Historical overexploitation of marine mammals has led to modern-day challenges to their conservation in the face of growing conflicts with coastal development and offshore commercial activities. The presence of marine mammals generates economic value through the provisioning of aesthetic, cultural, and recreational benefits derived by a given region or community (Daniel et al. 2012). Although aesthetic and cultural benefits are difficult to quantify, tourism reveals recreational values for marine wildlife.
Tourism inflicts mixed effects on communities, ecosystems, and wildlife. Operations generate vehicle and boat emissions or compete with local communities for limited resources (UNEP and UNWTO 2012:19). On the other hand, tourism offers alternative livelihoods. Sustainable development through tourism can be achieved if governments, businesses, and communities work together to ensure inclusive and responsible management of parks and their wildlife. Studies show that tourists are willing to pay more for “ecotourism” destinations with sustainable tourism operations and local community involvement (ibid.:29). Such willingness to pay (WTP) estimates are captured through economic valuation techniques, which then inform park management.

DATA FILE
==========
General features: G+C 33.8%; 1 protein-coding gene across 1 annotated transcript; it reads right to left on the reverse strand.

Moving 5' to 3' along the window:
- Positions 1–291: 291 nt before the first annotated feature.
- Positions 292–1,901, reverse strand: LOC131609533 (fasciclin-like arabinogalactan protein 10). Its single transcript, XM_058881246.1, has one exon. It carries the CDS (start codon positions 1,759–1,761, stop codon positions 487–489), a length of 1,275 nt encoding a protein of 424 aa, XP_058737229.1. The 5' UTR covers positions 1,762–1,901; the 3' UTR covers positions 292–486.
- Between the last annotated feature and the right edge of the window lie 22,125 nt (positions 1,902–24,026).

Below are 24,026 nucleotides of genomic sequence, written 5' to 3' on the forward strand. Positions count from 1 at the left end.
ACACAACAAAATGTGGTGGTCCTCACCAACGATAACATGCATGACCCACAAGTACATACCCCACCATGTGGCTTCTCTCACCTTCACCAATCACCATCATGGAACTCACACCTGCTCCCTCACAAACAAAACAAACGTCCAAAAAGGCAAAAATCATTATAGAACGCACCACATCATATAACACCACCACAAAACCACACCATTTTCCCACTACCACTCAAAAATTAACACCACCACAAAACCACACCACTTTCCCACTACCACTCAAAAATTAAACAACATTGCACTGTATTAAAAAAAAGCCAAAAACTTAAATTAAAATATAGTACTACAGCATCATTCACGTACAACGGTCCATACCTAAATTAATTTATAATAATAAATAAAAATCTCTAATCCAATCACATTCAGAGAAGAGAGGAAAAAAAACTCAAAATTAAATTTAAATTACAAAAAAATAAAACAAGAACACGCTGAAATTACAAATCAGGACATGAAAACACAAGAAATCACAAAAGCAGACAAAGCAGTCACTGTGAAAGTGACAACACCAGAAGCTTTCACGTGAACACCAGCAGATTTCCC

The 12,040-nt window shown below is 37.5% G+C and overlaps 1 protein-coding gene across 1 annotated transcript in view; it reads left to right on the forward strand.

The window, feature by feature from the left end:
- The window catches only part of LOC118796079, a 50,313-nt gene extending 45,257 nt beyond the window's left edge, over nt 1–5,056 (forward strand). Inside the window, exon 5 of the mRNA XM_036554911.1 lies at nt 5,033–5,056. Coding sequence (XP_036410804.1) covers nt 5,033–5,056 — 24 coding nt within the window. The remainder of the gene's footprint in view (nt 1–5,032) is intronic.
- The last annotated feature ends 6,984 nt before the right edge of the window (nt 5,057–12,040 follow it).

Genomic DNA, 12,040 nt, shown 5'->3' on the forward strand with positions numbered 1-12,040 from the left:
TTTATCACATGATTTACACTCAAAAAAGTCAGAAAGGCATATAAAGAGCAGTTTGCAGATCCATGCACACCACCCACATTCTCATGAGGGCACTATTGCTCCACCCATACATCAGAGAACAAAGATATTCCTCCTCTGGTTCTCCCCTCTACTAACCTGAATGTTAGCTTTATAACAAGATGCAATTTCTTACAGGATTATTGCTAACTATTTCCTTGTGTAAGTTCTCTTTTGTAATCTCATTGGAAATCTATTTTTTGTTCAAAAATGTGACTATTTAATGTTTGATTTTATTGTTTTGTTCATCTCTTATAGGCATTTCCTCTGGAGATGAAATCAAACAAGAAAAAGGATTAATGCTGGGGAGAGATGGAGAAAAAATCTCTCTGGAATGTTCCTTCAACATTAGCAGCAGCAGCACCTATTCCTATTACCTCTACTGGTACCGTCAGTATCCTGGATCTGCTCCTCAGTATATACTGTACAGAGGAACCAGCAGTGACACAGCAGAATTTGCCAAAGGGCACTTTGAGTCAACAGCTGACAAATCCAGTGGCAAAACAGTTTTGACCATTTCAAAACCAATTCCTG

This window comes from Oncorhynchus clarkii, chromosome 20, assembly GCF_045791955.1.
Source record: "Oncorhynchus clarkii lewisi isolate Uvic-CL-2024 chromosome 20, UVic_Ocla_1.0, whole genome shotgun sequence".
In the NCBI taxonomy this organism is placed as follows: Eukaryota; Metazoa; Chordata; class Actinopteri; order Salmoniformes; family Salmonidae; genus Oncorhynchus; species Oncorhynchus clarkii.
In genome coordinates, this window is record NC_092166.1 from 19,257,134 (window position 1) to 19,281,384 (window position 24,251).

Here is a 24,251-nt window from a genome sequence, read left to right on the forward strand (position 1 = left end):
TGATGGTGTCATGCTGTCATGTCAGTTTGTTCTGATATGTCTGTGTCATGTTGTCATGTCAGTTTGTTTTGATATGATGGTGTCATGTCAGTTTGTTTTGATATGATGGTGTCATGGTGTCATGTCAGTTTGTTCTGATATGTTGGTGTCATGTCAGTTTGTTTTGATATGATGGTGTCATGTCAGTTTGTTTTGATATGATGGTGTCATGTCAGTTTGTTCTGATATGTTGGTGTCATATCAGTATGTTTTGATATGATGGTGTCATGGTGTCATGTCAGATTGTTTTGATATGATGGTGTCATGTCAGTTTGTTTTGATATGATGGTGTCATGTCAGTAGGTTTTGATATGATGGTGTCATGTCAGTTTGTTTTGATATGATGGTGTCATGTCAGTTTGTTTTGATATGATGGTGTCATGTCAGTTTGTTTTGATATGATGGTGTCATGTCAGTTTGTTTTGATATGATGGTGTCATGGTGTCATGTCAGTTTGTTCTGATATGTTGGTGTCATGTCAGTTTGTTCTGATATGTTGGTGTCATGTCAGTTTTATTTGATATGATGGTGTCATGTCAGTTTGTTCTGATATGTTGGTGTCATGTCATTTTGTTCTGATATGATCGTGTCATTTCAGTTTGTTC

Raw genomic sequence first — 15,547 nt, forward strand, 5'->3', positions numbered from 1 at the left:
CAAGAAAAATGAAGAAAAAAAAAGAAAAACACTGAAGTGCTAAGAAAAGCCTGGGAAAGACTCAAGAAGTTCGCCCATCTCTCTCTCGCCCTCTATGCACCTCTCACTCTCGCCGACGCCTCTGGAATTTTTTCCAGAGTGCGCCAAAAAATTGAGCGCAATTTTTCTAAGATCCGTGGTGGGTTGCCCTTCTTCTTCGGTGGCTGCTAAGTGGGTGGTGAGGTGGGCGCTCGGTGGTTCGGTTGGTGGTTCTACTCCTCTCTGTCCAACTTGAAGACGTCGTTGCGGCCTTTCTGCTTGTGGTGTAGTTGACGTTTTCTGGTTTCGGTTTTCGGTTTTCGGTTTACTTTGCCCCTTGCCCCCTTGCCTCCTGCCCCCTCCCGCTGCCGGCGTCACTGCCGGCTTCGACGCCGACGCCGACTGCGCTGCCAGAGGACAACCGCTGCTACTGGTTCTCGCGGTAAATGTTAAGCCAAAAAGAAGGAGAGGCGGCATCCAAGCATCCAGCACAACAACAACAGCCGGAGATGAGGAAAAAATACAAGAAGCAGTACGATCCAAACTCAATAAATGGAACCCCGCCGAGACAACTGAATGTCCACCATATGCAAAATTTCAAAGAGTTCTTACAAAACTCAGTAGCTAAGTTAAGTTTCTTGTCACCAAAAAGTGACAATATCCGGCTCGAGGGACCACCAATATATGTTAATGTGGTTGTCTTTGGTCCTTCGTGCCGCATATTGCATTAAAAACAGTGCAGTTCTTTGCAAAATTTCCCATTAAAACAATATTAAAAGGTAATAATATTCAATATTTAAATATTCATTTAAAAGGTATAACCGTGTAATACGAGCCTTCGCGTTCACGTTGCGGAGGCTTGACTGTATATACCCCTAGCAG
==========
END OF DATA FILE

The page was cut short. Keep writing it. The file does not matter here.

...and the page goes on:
This study collected information on international and domestic visitors’ wildlife viewing and management preferences for Península Valdés, Argentina through such economic valuation survey methodologies. The results demonstrate the need for better resource management to ensure sustainability of development in the region.